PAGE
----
Pastor Edwin Pech pointed out that the wooden Vang Church stands by a walking track used every year by two hundred thousand people. In his address he quoted a fragment from Saint Luke’s gospel, about the journey to Emaus where the travellers fail to recognise Christ beside them. Pastor Pech told how Tadeusz Różewicz fell in love with the mountains at the age of 75, and often visited the Vang Church and paused by Henryk Tomaszewski’s grave. He said, “The poet started walking with God at quite an old age. He was guided here by Pastor Dietrich Bonhoeffer, executed in Flossenburg in April 1945 for his part in the conspiracy to assassinate Adolf Hitler. […] Christianity should not be defined solely by the expression of faith but also by the imitation of Christ. […] Tadeusz Różewicz and Pastor Dietrich Bonhoeffer teach us respect for others, living with dignity in a godless world. We should not count on punishment or reward. We are to experience the fact that life without God is possible, but also that life without God is impossible.”

Tadeusz Różewicz’s grave (Photo: Wikicommons).

Perhaps the key to understanding Różewicz’s decision regarding his burial is the date of his Last Will and Request – the spring of 2003, when the Treaty of Athens was signed, confirming Poland’s accession to the European Union. After all, those words, “All people shall be brothers”, come from Schiller’s “Ode to Joy”, which Beethoven set to music, creating the 9th Symphony and the great final movement that has become the European anthem. So it may be that Różewicz’s last will is a political rather than a religious act, one which expresses his idealistic faith and hope in the brotherhood of nations, for which – in both the cultural and the personal dimensions –  he had striven all his life. His work was and still is particularly admired in Germany; it has contributed to the transformation of the two nations’ traumatised mutual perception.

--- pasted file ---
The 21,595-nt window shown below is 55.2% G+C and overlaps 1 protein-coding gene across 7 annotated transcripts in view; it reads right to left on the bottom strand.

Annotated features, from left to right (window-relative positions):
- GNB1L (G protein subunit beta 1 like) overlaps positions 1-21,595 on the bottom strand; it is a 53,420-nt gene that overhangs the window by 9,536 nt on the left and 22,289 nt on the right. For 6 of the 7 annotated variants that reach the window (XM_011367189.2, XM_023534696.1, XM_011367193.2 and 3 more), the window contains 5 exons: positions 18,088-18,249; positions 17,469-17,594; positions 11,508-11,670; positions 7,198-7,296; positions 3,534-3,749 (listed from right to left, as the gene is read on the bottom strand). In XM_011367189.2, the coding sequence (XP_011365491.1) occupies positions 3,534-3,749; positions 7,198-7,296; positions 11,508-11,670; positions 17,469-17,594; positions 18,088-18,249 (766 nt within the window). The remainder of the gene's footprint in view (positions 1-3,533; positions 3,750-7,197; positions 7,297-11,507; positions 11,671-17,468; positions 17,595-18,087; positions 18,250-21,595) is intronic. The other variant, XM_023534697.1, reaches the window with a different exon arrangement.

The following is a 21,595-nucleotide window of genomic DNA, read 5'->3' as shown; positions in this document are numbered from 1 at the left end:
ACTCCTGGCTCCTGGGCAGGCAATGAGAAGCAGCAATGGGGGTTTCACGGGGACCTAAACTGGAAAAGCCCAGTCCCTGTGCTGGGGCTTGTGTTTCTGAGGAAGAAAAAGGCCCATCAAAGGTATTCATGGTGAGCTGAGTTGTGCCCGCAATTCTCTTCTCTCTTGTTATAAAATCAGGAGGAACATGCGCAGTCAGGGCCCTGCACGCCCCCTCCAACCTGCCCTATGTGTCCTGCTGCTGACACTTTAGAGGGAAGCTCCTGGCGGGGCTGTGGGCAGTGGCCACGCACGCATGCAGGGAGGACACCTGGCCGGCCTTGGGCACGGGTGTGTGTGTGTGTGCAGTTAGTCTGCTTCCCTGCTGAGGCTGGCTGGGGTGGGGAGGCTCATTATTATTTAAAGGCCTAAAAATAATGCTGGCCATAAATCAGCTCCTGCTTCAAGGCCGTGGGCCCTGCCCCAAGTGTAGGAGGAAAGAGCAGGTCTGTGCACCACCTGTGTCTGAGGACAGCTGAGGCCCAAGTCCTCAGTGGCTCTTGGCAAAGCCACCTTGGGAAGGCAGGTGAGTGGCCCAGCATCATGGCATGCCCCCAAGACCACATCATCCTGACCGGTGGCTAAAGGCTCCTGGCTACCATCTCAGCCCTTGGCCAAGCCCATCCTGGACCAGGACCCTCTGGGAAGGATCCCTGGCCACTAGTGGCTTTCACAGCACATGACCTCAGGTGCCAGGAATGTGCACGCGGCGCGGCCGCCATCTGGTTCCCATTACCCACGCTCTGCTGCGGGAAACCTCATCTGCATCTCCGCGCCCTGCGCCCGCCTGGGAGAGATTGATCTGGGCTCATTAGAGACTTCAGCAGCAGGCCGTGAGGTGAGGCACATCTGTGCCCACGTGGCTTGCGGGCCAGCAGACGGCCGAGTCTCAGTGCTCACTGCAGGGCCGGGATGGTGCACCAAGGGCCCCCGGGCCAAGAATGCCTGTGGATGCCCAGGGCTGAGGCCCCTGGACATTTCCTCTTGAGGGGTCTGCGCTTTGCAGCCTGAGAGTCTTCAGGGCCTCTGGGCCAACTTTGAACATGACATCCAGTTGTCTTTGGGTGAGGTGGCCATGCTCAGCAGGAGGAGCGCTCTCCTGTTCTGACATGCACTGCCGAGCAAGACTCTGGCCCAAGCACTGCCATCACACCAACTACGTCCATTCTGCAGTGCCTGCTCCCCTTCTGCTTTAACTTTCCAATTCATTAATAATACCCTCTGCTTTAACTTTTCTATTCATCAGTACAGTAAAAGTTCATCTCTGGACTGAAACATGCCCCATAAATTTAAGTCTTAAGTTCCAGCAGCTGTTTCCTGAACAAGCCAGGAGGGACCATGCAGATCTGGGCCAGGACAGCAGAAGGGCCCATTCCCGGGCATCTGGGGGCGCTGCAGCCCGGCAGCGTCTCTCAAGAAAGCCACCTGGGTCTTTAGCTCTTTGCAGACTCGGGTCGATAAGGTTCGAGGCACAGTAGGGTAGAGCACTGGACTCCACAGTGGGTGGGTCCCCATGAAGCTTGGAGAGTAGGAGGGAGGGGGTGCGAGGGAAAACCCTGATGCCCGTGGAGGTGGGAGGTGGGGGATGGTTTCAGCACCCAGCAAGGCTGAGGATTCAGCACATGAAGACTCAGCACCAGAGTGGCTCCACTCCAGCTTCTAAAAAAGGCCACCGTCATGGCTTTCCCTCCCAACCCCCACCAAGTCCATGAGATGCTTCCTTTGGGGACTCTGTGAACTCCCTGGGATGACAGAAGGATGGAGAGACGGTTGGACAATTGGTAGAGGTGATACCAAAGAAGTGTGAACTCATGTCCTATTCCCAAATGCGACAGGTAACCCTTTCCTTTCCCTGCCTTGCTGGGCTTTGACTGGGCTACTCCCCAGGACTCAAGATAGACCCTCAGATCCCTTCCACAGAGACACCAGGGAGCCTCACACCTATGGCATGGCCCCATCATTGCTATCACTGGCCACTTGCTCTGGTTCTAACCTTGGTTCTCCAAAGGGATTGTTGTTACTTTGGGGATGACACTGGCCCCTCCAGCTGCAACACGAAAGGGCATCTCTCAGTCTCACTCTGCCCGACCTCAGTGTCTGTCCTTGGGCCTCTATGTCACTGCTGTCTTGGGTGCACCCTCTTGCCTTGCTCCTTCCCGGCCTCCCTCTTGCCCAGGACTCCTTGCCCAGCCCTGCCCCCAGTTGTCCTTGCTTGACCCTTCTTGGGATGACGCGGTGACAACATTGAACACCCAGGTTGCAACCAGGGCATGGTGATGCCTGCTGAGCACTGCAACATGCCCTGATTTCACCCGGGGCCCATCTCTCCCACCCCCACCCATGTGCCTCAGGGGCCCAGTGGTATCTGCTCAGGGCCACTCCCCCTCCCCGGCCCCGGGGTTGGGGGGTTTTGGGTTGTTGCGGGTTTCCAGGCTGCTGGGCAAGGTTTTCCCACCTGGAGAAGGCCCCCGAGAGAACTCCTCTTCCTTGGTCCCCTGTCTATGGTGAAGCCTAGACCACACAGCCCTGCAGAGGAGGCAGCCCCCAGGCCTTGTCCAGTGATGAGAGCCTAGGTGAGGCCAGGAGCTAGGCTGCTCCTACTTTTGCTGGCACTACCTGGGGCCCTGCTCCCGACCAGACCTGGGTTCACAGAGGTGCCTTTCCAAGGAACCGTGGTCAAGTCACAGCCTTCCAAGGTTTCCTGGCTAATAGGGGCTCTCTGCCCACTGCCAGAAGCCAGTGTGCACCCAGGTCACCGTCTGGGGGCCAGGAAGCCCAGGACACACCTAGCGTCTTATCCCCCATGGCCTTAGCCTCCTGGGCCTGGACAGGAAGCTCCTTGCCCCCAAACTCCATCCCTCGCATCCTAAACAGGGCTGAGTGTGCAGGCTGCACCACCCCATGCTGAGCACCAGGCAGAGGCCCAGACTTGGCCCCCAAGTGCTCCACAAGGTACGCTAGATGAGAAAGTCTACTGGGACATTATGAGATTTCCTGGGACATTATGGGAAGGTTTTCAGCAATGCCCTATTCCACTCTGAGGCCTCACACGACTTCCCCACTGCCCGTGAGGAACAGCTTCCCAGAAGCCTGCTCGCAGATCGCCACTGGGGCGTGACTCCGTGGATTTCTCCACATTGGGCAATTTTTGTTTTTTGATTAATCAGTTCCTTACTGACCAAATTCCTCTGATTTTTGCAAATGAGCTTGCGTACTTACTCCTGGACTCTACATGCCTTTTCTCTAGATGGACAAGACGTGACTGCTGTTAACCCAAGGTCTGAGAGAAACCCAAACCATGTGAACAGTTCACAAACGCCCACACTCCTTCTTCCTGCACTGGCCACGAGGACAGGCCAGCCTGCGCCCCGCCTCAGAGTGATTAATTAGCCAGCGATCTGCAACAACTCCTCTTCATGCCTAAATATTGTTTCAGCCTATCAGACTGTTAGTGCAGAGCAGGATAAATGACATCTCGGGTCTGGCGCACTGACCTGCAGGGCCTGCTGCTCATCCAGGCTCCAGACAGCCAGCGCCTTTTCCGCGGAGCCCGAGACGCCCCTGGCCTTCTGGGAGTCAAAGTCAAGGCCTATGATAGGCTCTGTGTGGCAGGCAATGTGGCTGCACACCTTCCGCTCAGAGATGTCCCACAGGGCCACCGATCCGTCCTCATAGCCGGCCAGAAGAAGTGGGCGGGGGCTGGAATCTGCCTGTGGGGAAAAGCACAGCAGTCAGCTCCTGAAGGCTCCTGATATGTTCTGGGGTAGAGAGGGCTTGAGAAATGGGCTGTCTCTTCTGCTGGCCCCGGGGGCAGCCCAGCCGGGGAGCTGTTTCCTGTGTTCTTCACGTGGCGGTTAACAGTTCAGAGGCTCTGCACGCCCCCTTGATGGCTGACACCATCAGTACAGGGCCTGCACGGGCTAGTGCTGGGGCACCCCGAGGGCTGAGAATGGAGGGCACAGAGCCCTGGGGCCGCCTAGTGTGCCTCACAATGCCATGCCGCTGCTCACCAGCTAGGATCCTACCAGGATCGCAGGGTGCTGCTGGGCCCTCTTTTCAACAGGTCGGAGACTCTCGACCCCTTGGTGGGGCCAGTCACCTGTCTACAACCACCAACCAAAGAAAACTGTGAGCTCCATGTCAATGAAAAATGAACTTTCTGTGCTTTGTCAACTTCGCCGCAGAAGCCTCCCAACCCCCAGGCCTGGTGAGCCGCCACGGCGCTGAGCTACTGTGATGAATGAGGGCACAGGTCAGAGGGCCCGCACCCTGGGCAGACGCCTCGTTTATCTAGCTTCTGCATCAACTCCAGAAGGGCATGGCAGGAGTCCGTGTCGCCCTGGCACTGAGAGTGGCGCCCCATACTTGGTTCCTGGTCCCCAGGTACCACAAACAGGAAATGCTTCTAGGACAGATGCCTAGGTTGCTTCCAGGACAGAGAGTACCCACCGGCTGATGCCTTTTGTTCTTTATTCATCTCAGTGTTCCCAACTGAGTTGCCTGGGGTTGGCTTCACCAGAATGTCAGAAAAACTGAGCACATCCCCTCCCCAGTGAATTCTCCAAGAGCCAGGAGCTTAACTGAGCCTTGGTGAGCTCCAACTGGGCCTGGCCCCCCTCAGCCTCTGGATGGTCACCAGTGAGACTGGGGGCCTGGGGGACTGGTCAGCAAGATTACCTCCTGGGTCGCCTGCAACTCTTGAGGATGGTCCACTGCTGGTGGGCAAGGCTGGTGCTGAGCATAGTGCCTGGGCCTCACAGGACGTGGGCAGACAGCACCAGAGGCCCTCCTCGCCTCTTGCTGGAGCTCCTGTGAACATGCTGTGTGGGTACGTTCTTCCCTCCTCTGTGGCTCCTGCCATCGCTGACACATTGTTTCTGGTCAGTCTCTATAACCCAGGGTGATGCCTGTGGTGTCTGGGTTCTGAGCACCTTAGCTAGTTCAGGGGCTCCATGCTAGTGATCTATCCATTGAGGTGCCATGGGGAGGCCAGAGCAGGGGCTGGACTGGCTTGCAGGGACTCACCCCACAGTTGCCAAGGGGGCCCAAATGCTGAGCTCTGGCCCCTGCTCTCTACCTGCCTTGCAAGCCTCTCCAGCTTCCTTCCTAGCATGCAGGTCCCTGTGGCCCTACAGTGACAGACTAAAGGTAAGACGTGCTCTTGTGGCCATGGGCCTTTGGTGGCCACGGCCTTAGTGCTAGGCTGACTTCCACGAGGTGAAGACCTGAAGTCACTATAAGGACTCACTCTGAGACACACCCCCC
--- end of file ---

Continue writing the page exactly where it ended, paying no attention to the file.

Tadeusz Różewicz rests in a place of outstanding beauty in the Sudety mountains, by the stone track leading to the Samotnia shelter which he so liked to visit. It’s no wonder that his friends chose to gather there on the first anniversary of the Poet’s passing.


This blog entry previously appeared on the emigrating landscapes blog

Barbara Bogoczek (aka Basia Howard) is a translator and interpreter based in London. She has worked closely with the poet Ewa Lipska,  translating three collections of poetry and the novel Sefer (AU Press, 2012). She also had a strong working relationship with Tadeusz Różewicz, publishing his poetry (ARC), drama (Marion Boyars) and – most recently – his memoir Mother Departs (Stork Press, 2013). These books were collaborations with Tony Howard, with whom Barbara has also translated the work of Maria Pawlikowska-Jasnorzewska (Wydawnictwo Literackie) and other Polish poets. Her current projects include Polish classic children’s poetry, Polish fiction, and new work by Ewa Lipska. Her translations have appeared in the New York Times and on the London Underground.

Note: This article gives the views of the author(s), and not the position of the SSEES Research blog, nor of the School of Slavonic and East European Studies, nor of UCL